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Oncogene. 2016 Mar 10;35(10):1261-70. doi: 10.1038/onc.2015.180. Epub 2015 Jun 8.

Decoy receptors block TRAIL sensitivity at a supracellular level: the role of stromal cells in controlling tumour TRAIL sensitivity.

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Apoptosis Research Centre, National University of Ireland, Galway, Ireland.
EMBL/CRG Systems Biology Research Unit, Centre for Genomic Regulation (CRG), Barcelona, Spain.
Institute for Research in Immunology and Cancer, University of Montreal, 2950, Chemin de Polytechnique Pavillon Marcelle-Coutu, Dock 20, Montréal, Québec, Canada.
Department of Pharmaceutical Biology, University of Groningen, Antonius Deusinglaan 1, 9713 AV, Groningen, The Netherlands.
Discipline of Pharmacology and Therapeutics, School of Medicine, National University of Ireland, Galway, Ireland.
National Centre for Biomedical Engineering Science, National University of Ireland, Galway, Ireland.
Department of Oncology, University of Cambridge, Cancer Research UK Cambridge Research Institute, Li Ka Shing Centre, Cambridge, UK.
Centre for Microscopy and Imaging, National University of Ireland, Galway, Ireland.


Tumour necrosis factor-related apoptosis-inducing ligand (TRAIL) is a death ligand cytokine known for its cytotoxic activity against malignantly transformed cells. TRAIL induces cell death through binding to death receptors DR4 and DR5. The inhibitory decoy receptors (DcR1 and DcR2) co-expressed with death receptor 4 (DR4)/DR5 on the same cell can block the transmission of the apoptotic signal. Here, we show that DcRs also regulate TRAIL sensitivity at a supracellular level and thus represent a mechanism by which the microenvironment can diminish tumour TRAIL sensitivity. Mathematical modelling and layered or spheroid stroma-extracellular matrix-tumour cultures were used to model the tumour microenvironment. By engineering TRAIL to escape binding by DcRs, we found that DcRs do not only act in a cell-autonomous or cis-regulatory manner, but also exert trans-cellular regulation originating from stromal cells and affect tumour cells, highlighting the potent inhibitory effect of DcRs in the tumour tissue and the necessity of selective targeting of the two death-inducing TRAIL receptors to maximise efficacy.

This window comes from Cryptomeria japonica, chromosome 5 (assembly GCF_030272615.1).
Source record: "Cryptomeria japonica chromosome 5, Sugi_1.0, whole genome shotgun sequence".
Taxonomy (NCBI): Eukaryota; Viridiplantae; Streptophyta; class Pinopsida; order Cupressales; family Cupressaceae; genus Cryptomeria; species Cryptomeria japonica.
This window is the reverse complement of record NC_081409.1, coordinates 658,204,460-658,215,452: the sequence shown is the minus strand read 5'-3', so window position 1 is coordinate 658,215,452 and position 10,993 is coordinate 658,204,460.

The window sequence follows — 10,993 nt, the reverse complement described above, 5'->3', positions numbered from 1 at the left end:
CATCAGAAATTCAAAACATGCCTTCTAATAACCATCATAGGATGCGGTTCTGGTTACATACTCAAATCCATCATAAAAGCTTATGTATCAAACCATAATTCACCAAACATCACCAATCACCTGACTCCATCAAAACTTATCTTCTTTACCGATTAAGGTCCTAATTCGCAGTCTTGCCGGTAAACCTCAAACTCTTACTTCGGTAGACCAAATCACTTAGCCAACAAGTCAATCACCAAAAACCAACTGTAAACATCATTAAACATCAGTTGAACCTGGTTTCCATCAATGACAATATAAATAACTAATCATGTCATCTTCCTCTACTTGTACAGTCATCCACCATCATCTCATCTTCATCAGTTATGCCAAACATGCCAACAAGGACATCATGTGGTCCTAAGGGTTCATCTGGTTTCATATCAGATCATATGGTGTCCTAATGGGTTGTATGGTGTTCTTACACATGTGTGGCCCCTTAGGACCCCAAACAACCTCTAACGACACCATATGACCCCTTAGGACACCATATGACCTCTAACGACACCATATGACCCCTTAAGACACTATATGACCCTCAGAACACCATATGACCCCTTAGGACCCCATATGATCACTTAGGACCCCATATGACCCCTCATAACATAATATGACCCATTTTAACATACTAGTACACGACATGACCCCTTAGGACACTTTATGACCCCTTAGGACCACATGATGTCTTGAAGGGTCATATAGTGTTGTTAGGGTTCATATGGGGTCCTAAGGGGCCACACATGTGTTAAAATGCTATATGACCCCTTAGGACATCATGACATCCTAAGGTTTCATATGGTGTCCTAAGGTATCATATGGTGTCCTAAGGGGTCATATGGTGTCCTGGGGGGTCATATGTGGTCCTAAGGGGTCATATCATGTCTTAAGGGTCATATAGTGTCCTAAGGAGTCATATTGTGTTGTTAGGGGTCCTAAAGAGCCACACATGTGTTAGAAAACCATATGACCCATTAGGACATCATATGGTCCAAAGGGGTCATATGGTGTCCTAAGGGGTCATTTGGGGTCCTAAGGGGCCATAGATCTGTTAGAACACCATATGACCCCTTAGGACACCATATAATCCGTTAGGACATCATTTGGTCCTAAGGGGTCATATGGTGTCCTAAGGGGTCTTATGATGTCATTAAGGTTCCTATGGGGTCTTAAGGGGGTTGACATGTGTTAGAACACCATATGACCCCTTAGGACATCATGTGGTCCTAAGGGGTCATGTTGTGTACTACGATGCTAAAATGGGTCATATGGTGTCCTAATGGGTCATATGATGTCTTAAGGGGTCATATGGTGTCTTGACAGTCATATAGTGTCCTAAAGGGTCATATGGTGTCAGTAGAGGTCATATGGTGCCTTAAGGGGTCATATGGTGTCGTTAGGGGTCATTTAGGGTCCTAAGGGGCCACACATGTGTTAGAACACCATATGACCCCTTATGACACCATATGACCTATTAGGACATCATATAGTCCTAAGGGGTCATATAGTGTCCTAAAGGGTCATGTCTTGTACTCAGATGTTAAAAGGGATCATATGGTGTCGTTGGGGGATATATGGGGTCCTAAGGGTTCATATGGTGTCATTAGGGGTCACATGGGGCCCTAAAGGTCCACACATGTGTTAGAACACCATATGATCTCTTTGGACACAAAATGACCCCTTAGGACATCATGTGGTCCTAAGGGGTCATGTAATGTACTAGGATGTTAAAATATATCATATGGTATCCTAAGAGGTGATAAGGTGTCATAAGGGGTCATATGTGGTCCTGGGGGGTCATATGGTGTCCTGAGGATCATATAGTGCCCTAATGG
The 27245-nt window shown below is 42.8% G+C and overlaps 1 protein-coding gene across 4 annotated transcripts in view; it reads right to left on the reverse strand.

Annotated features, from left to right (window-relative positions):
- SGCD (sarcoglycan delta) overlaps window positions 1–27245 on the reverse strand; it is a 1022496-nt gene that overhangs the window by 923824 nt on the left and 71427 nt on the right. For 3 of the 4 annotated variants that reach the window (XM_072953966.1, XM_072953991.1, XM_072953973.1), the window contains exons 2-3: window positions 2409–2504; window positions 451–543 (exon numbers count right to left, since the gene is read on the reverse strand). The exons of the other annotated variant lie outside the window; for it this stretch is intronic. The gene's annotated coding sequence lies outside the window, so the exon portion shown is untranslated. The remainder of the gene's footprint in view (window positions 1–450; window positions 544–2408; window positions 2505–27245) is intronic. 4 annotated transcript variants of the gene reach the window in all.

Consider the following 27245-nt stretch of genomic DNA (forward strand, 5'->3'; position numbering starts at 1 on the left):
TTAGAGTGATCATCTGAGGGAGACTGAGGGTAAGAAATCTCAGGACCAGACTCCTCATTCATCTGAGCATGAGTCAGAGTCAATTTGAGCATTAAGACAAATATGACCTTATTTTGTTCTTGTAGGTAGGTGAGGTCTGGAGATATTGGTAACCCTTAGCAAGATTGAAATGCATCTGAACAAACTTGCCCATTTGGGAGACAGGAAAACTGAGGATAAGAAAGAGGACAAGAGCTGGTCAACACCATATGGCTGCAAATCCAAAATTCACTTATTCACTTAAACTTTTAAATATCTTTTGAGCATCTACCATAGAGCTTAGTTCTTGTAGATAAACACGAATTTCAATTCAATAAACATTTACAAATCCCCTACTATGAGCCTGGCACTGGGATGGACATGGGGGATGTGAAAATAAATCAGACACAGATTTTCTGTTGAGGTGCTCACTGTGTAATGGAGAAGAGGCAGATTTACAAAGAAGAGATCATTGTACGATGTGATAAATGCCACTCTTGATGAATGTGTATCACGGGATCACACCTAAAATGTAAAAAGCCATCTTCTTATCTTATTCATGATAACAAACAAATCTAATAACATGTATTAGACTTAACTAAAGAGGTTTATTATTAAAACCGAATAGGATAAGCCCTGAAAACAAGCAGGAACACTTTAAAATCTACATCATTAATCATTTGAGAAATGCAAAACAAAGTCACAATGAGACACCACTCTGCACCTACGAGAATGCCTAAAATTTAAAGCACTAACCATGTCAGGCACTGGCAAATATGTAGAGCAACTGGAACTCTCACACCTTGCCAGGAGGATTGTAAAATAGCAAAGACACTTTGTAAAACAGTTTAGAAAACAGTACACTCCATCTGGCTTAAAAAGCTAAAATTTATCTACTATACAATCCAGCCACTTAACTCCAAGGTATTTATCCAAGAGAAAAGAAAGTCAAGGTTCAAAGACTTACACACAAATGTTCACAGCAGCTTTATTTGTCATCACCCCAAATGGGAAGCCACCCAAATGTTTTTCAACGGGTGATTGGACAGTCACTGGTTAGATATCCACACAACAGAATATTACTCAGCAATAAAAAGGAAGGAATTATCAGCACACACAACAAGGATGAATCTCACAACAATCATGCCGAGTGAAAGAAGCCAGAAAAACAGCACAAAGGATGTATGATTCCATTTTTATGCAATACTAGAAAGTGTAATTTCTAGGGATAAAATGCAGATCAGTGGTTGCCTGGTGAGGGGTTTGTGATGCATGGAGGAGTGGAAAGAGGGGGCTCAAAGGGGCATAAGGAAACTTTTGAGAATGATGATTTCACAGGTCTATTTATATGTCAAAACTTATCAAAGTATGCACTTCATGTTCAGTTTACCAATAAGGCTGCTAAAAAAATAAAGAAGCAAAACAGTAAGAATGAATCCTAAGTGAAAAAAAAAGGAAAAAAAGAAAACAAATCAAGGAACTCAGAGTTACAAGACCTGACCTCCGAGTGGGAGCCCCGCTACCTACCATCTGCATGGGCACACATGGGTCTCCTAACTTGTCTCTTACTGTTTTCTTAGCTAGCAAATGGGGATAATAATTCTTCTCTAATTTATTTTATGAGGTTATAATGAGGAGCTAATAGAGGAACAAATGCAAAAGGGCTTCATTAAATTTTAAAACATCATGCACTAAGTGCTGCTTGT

[Indexed for MEDLINE]

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